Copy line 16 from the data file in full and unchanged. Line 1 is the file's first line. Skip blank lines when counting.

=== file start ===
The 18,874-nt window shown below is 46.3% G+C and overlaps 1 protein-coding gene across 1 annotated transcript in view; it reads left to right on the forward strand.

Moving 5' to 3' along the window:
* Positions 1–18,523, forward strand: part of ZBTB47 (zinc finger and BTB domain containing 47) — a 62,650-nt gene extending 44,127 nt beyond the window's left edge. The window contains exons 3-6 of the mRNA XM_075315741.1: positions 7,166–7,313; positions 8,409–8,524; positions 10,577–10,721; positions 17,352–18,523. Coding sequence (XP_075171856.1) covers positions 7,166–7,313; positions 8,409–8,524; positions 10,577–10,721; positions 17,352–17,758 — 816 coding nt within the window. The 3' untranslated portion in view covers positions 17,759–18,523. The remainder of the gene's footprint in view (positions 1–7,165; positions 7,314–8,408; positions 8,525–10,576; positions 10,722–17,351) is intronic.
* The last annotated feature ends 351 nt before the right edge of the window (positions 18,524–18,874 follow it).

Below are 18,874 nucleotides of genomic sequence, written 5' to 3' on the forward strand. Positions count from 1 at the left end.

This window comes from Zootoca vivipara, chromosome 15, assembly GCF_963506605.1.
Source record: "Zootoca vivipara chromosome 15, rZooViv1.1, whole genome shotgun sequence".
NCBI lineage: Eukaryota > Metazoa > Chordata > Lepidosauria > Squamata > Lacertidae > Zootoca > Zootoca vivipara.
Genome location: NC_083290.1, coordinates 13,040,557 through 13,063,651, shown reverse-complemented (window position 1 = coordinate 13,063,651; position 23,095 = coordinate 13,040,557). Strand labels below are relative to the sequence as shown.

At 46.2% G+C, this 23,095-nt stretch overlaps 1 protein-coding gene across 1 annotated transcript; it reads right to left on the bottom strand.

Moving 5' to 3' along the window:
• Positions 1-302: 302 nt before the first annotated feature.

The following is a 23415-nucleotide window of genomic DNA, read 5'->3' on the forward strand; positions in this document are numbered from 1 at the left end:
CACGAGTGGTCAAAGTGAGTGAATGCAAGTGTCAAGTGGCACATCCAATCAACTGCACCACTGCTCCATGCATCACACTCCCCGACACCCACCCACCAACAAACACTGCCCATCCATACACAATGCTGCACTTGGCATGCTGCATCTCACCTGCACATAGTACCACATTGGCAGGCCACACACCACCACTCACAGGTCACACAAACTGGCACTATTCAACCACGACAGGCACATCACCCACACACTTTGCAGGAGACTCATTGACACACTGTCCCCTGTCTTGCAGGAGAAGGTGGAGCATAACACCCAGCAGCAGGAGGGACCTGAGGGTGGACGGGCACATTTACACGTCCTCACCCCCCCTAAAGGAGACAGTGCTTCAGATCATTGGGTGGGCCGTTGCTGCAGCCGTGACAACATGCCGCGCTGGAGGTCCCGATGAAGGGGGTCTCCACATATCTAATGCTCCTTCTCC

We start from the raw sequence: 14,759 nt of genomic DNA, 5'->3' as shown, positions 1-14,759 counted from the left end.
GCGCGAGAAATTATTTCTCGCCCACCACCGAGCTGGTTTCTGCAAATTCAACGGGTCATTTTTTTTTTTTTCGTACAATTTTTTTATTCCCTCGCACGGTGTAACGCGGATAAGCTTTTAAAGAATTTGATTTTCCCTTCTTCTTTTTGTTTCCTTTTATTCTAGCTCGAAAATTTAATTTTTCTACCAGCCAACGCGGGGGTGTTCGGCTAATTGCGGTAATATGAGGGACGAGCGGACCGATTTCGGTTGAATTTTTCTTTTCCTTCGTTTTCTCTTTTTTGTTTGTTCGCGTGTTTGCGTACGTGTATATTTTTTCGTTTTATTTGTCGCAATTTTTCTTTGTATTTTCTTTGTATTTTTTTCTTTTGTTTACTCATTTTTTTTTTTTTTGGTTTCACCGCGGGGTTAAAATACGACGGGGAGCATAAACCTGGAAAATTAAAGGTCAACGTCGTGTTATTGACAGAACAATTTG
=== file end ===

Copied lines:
GCGCGAGAAATTATTTCTCGCCCACCACCGAGCTGGTTTCTGCAAATTCAACGGGTCATTTTTTTTTTTTTCGTACAATTTTTTTATTCCCTCGCACGGTGTAACGCGGATAAGCTTTTAAAGAATTTGATTTTCCCTTCTTCTTTTTGTTTCCTTTTATTCTAGCTCGAAAATTTAATTTTTCTACCAGCCAACGCGGGGGTGTTCGGCTAATTGCGGTAATATGAGGGACGAGCGGACCGATTTCGGTTGAATTTTTCTTTTCCTTCGTTTTCTCTTTTTTGTTTGTTCGCGTGTTTGCGTACGTGTATATTTTTTCGTTTTATTTGTCGCAATTTTTCTTTGTATTTTCTTTGTATTTTTTTCTTTTGTTTACTCATTTTTTTTTTTTTTGGTTTCACCGCGGGGTTAAAATACGACGGGGAGCATAAACCTGGAAAATTAAAGGTCAACGTCGTGTTATTGACAGAACAATTTG